The Simpson home exhibits a surprising degree of consistency for a show whose broader geographic (and temporal) constraints undergo nearly continuous adjustments.
Where do all the Kaiju live? Good question. Initial forays into the genre were content to have giant monsters awaken deep under the sea, but the increasing population (and frequency) of these atomic attacks began to necessitate a logistical solution to explain their regular appearances. While recent entrant Pacific Rim solves this problem with less fanfare—Kaiju arrive via dimensional rift at the bottom of the ocean floor—Toho offered Monsterland and Monster Island as (sort of) different homes for Godzilla, Rodan, Mothra, and the rest. Brought there by the United Nations, or by the dreams of children everywhere, you can be sure they are in reasonable proximity to Tokyo.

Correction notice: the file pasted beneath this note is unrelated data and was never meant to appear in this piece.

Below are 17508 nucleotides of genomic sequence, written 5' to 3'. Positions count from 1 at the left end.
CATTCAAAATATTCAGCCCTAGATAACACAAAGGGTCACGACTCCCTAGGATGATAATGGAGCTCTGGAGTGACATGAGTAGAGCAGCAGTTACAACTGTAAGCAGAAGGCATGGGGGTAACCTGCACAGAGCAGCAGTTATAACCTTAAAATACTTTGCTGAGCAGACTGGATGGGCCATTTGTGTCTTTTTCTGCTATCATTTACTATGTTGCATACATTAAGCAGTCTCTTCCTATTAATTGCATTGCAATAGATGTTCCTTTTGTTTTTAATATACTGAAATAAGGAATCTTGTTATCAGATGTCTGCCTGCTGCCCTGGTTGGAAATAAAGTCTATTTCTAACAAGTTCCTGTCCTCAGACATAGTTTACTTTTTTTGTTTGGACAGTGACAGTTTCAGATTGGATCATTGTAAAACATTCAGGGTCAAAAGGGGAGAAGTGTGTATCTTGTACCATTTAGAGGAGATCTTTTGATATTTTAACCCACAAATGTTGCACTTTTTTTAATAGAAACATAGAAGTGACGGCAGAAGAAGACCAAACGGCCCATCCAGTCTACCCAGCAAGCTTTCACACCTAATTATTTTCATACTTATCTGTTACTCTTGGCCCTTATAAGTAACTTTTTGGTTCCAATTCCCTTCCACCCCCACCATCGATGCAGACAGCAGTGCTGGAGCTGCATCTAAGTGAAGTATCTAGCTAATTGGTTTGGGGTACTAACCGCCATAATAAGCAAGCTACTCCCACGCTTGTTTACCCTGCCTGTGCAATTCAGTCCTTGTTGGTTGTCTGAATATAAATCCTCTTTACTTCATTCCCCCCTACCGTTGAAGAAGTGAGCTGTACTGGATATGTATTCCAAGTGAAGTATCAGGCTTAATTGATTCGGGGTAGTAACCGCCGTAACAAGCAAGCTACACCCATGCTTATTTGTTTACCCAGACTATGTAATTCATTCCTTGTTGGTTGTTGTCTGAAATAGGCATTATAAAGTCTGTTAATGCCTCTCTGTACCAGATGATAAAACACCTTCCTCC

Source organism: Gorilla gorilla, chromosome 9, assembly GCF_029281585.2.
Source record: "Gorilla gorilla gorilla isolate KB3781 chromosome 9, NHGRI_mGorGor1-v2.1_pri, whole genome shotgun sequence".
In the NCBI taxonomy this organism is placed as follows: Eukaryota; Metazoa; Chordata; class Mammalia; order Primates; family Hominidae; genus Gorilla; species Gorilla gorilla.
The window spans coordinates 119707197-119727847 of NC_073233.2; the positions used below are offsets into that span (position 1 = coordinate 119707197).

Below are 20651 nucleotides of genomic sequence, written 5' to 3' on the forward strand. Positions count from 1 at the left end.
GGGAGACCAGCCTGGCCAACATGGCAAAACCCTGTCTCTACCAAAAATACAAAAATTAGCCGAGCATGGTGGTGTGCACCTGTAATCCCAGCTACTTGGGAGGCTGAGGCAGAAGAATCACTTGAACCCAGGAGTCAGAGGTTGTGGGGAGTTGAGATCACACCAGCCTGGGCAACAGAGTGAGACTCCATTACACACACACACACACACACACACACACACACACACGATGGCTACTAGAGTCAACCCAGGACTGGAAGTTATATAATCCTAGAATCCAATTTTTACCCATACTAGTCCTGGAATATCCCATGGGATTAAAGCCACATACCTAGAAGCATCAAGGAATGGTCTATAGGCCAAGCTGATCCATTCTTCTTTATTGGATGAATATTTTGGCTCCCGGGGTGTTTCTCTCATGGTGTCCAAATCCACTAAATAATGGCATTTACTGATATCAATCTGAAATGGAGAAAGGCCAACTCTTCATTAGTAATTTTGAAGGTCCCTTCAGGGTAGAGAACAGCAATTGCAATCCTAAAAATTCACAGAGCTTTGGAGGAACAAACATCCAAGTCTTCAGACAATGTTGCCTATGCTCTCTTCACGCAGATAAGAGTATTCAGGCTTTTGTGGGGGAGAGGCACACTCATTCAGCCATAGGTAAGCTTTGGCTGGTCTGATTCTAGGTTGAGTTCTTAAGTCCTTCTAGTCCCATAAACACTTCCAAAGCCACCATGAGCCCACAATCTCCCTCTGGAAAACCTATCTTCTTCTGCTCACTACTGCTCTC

Like Chekhov’s gun, Ellen Ripley’s skill with a Weyland-Yutani manufactured powerloader delivers a crushing demonstration of logistical force in the final act of Aliens (1986).
I’ve been impressed by the curatorial capabilities (or rather, the curatorial popularity) of tumblr.
Baum’s “road of yellow brick” (and its allegorical reference to the gold standard) becomes MGM’s famous "Yellow Brick Road,” the seemingly only relevant and reliable path through the whole of Oz.
Before a later film revealed its boring mundanity, the warehouse at the end of Raiders of the Lost Ark surfaced as a kind of Überwarehouse, a seemingly infinite repository of all manner of myths and magicks–carefully catalogued by “top men.”